Next, count the “anything goes” possibilities: we have 22+58=80 pairs of socks altogether, which means we have 80 ways to choose the first pair, then 79 ways to choose the second pair, etc., giving us 80*79*78*…*71 ways to get all ten pairs. Some of them will be all black, but not many.
In fact if you take that ratio – google “22*21*20*19*18*17*16*15*14*13/(80*79*78*77*76*75*74*73*72*71)” – you will see that the answer is very small indeed: 4e-7. You know it’s small if you need scientific notation.
Dear Aunt Pythia,
I’ve spent the last year and a half working as, effectively, project manager to get a fairly cool academic mobile app out the door. We’ve applied for a grant to renew the project, but if the grant fails, I’ll be asked to leave $reallyNiceCountry again.
How do I manage the sense of powerlessness that stems from being a 30-year-old freshly minted Ph.D. either about to be deported again or offered a job that allows me a sufficient contract window to become a permanent resident?
A sense of loyalty (and major deadlines) mean that I don’t feel right trying to apply for other jobs in case the grant is passed.
I’m glad you wrote. I really object to your sense of loyalty, and I see this all too often among freshly minted foreign-born Ph.D.’s.
Face it, you are a specialist in a bizarre system (the intersection of the academic system and the U.S. visa system) with ridiculously arbitrary and last-minute changes of plan. There is absolutely no reason for you not to develop other plans while you are waiting around for the grant to come through or not. In fact you’re a fool for not applying for other jobs, straight up. Deadlines are a short-term distraction from making your life in a country where you want to live. Your life plan is your priority, not someone else’s app deadline.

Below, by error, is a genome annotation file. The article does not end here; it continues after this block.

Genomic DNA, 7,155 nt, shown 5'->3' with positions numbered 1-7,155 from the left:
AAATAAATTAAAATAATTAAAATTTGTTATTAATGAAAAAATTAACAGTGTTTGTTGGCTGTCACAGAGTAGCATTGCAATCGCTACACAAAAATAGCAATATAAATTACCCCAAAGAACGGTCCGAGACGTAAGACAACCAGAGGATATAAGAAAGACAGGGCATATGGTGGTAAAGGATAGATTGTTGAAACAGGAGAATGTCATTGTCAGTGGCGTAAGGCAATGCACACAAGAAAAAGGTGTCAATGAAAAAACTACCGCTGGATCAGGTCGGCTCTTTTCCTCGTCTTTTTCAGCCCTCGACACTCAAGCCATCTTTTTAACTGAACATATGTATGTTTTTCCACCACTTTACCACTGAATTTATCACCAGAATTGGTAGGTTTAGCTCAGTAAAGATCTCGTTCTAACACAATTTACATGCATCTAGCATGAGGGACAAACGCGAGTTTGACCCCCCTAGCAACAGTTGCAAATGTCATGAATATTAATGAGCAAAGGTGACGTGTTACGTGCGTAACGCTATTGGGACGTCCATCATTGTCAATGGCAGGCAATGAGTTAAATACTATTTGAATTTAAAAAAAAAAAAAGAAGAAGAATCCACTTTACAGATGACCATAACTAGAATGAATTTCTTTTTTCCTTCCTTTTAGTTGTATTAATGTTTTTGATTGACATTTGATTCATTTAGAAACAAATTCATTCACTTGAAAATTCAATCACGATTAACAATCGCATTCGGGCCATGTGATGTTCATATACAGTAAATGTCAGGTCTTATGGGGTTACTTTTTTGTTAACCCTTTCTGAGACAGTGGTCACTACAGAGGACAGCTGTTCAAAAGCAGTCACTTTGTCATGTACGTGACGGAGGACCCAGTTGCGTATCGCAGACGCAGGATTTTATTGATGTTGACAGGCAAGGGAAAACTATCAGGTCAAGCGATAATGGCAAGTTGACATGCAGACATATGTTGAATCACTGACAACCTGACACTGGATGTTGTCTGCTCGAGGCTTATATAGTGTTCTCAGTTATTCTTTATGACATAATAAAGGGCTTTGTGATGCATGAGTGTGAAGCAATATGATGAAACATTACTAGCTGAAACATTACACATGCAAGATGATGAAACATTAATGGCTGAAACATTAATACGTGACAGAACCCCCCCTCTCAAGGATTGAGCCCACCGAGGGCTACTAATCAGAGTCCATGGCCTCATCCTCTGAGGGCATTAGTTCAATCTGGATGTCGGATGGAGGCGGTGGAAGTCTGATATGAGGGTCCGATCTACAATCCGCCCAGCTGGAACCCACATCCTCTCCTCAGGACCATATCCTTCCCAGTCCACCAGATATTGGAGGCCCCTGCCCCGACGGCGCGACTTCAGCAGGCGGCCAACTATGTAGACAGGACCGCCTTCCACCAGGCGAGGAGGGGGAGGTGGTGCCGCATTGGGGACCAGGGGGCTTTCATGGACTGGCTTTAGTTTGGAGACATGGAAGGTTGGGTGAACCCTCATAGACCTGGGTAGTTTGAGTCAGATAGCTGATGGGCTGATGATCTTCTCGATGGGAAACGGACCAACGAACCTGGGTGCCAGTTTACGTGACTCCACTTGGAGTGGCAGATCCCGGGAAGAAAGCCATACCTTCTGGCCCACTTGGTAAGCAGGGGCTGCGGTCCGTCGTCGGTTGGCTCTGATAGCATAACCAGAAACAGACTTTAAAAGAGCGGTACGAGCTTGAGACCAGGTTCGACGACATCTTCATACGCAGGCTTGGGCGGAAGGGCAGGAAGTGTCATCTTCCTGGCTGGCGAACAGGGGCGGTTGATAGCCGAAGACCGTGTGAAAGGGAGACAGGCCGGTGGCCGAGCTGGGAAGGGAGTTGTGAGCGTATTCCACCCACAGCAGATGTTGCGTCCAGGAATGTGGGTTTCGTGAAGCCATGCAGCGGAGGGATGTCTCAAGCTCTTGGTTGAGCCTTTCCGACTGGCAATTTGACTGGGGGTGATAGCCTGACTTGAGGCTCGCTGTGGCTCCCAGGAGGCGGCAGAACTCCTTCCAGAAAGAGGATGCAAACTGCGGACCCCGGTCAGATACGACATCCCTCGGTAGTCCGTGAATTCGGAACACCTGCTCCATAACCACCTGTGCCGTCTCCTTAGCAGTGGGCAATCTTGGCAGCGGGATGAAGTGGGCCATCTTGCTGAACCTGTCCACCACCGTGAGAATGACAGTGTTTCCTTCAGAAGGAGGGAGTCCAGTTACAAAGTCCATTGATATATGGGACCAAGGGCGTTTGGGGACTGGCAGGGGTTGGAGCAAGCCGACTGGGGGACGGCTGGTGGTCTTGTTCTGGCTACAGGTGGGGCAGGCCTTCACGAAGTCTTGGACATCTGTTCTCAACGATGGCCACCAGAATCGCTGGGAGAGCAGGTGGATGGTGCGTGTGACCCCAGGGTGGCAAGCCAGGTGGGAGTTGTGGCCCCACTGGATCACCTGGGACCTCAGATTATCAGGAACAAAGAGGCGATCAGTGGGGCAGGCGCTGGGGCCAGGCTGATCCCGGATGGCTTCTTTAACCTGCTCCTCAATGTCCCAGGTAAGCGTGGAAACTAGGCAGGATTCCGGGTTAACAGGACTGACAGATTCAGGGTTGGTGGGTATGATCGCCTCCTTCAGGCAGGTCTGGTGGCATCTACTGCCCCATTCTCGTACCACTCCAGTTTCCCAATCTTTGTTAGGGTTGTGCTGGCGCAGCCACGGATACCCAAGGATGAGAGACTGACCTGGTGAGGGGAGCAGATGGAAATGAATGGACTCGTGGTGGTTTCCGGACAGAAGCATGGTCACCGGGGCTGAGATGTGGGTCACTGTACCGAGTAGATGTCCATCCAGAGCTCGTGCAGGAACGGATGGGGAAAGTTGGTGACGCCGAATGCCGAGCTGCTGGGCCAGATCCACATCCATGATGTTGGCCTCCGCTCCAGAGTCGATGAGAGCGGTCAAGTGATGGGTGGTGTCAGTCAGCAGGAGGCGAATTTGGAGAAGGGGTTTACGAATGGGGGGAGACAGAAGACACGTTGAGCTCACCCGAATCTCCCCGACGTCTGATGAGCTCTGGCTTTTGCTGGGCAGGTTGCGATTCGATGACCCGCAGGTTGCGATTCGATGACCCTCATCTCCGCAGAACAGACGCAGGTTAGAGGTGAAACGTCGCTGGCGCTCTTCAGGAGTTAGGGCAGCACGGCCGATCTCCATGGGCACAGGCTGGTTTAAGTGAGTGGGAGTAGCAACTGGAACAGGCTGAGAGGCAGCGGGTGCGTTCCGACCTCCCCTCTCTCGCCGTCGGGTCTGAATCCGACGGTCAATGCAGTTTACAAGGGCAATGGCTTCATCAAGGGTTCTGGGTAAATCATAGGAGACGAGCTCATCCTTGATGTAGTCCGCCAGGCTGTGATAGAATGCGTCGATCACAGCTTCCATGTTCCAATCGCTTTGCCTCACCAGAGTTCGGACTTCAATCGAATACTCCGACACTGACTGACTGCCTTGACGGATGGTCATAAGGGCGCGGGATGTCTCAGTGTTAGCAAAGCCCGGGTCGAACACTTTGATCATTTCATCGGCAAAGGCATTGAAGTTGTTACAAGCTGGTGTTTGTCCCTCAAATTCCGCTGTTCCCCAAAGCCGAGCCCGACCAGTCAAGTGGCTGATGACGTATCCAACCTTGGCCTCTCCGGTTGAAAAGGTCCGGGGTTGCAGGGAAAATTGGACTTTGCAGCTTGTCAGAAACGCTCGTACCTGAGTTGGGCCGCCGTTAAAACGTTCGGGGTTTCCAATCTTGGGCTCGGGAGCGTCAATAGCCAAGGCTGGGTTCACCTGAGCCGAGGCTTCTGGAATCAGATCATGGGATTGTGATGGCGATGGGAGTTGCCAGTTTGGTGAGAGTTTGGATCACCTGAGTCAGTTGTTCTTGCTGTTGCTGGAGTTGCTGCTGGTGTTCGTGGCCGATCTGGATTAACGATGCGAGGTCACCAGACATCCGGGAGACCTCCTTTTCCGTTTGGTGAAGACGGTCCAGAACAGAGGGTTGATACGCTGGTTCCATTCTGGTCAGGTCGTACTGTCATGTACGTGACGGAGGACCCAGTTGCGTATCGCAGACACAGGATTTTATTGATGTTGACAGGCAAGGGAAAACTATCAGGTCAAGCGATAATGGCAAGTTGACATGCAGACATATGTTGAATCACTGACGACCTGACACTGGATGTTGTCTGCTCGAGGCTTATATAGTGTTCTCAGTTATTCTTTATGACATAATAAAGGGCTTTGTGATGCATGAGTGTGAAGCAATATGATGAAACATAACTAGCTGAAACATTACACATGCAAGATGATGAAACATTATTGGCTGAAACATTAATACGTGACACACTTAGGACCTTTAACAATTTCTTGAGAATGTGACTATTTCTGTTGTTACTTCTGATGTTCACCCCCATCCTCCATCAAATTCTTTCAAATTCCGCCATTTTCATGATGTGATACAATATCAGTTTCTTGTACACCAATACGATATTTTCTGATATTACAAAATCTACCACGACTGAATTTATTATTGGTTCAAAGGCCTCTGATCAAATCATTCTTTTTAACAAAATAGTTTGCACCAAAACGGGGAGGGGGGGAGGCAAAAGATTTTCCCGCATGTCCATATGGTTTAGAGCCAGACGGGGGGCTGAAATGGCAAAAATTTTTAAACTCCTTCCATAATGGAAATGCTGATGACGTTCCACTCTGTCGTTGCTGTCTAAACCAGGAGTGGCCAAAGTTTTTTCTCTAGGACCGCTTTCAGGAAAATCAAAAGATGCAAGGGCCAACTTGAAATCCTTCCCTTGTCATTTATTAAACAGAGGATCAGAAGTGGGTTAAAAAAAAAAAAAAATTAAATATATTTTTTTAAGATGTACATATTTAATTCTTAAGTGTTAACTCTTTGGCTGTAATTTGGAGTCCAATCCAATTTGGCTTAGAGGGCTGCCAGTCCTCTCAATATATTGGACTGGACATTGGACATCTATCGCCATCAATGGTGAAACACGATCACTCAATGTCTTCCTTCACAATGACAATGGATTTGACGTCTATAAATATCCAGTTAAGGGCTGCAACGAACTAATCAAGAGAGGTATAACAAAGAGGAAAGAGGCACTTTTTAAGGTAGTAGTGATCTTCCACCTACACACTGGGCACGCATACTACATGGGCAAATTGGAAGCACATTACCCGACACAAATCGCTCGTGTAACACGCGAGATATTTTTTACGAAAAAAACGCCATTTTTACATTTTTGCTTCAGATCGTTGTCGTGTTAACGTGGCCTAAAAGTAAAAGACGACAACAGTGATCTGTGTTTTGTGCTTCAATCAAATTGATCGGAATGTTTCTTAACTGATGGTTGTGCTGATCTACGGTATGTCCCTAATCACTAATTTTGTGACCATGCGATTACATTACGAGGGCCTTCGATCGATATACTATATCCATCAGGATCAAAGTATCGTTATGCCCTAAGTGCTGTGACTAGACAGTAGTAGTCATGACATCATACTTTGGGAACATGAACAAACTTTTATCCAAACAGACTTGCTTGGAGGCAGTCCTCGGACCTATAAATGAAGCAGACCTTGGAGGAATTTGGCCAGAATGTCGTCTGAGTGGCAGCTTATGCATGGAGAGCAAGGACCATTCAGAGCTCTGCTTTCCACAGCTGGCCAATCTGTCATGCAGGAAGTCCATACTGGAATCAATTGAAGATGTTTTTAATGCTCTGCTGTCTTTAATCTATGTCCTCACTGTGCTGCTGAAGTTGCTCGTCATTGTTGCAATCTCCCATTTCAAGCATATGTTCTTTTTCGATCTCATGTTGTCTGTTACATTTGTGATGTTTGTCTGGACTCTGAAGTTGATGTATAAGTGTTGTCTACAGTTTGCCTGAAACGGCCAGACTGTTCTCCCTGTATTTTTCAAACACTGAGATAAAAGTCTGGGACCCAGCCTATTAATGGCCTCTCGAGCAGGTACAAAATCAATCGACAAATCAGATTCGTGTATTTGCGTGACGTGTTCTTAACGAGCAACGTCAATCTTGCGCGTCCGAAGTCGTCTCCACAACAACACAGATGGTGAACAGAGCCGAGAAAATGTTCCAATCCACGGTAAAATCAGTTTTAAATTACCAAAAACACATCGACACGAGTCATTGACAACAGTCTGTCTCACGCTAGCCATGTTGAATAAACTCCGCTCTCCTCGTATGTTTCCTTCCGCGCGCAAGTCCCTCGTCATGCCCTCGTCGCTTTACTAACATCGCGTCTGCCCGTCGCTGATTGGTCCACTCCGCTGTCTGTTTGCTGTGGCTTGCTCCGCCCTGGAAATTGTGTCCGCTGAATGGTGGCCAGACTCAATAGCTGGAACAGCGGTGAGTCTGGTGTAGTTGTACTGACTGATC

Here’s my advice, to you and to anyone else in a related situation. No wonder you’re feeling helpless, it’s because you’re acting passively and helplessly. Nobody is going to think strategically about your future except you. Never let this happen again, and get thee on the job market immediately. People with your education level and mad skillz will get great jobs if they go and look. But you gotta go and look. And if you need to learn other stuff to get a good job, then go learn that stuff. But don’t act like the stupid NSF is the voice of God.
Dear Aunt Pythia,
Why is it that the students for whom you’ve made the most opportunity, and invested the most in, are the ones that ultimately screw you?
Pissed Off Professor
Without more details, I’m going to have to use my imagination here.
I can understand what you might mean by making opportunities for your students – you help them with their work, you write them letters, you make calls and introductions on their behalf to help them land jobs. Granted, it can be a lot of work and you are staking your reputation on their work ethic and smarts. On the other hand, it is your job, and you get paid for it, and your reputation also grows with theirs.
But I’m getting a bit lost with the them-screwing-you part. If they simply aren’t very good at the jobs you help them get, then I don’t think that can be considered screwing you. It’s hard for me to imagine exactly what that could mean beyond that. Is the student spreading nasty rumors about your work? Are there internal politics in your field and your student isn’t in your camp? Has the student stolen your ideas?
Or is it something totally normal, like the student doesn’t express sufficient gratitude for your help? In this case I’d say, welcome to young people. Being an advisor is a lot like being a parent, and in this society we don’t get lots of gratitude as parents. Move to China if you want that stuff.
Or maybe I missed it altogether, which is why you’d need to say more when you write back.
Please submit your well-specified, fun-loving, cleverly-abbreviated question to Aunt Pythia!